How to Help Employees Through Tax Season

Joseph Stubblebine
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Tax season is just around the corner, and chances are you have at least one employee who is worried about filing a federal, state or local return. Filing taxes is something almost every working adult must do, but complicated tax rules and mountains of paperwork can overwhelm even the most organized employees. Helping your employees during tax season is not just a nice thing to do — it's also a smart business move.

One of the easiest ways to help your employees during tax season is to make sure you distribute W-2 forms and other tax forms in a timely manner. Legally, you have until January 31 of each year to mail employee W-2 forms, but waiting until the last minute prevents workers from filing taxes early. Try to distribute these forms as early as possible so that employees who are expecting a refund can file their returns. If you expect any delays, communicate with employees promptly. Making an announcement as soon as you know about the delay will put employees at ease and reduce the number of panicked phone calls to your HR office.

Ask department managers to distribute work as evenly as possible. If an employee is stressed about tax season, she's likely to feel resentful if she works late every night and sees other people leaving early. It's not always possible to distribute work evenly, but attempting to do so will help you put employees at ease and prevent complaints about unfair treatment during tax season. If your company has an employee assistance program, be sure every employee knows how to take advantage of needed services. Some employees might need financial counseling, while others want to discuss how their health care expenses will affect their tax returns.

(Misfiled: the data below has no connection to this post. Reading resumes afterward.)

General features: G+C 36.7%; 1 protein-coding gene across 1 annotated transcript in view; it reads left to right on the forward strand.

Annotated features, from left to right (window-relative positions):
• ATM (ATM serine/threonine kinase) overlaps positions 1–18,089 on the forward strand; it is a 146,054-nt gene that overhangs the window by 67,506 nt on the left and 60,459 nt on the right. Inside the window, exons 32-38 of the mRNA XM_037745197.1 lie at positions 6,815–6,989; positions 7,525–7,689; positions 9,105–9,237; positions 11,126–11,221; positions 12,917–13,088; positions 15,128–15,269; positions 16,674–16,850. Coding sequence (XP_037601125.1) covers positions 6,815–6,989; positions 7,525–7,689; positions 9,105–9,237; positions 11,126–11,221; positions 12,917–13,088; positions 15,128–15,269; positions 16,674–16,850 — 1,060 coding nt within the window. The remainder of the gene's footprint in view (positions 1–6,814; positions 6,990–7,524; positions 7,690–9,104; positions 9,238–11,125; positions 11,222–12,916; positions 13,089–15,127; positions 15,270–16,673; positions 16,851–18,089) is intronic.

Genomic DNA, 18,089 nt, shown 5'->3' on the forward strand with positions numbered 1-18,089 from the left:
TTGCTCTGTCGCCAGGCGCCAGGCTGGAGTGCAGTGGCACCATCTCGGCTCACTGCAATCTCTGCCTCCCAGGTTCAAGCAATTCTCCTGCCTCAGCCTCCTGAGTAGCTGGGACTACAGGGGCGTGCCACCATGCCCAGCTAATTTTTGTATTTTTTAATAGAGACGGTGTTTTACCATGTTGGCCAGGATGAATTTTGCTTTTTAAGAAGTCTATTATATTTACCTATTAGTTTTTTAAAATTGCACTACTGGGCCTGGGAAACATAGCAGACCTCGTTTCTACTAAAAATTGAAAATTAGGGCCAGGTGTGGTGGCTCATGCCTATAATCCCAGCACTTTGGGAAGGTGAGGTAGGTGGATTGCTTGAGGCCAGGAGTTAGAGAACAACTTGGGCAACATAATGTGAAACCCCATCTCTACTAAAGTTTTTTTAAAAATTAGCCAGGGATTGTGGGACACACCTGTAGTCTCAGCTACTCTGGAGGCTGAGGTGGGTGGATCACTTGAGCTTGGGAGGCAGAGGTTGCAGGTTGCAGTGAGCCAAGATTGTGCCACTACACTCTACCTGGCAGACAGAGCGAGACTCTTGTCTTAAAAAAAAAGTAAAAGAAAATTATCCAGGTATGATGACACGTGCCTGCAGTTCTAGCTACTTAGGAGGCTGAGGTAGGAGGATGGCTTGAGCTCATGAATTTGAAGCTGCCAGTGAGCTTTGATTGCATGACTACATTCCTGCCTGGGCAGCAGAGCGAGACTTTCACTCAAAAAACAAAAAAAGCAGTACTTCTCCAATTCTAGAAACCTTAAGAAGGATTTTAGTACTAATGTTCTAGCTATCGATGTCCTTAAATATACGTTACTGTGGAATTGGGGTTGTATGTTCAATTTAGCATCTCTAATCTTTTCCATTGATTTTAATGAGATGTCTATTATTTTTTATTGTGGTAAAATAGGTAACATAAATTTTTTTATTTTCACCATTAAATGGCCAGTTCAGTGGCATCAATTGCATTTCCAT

If you can't reduce the workload or give employees access to financial counseling or other resources, make it easy for workers to relieve some of the stress associated with tax season. Allow employees to take a few minutes to stretch their muscles or listen to relaxing music. If you have the budget for it, offer in-office chair massages or aromatherapy sessions as tax season draws to a close. Encourage employees to get up and walk around during their shifts. Exercise relieves stress, so it is a good tool for reducing stress in the workplace.

Helping your employees deal with the stress of tax season is a great way to retain top talent and attract new employees. Start by distributing tax forms in a timely manner. If your company has the resources to do so, provide on-site chair massages or give workers access to employee assistance services. Helping employees during tax season will improve morale and reduce absenteeism, making this an issue you can't afford to ignore.

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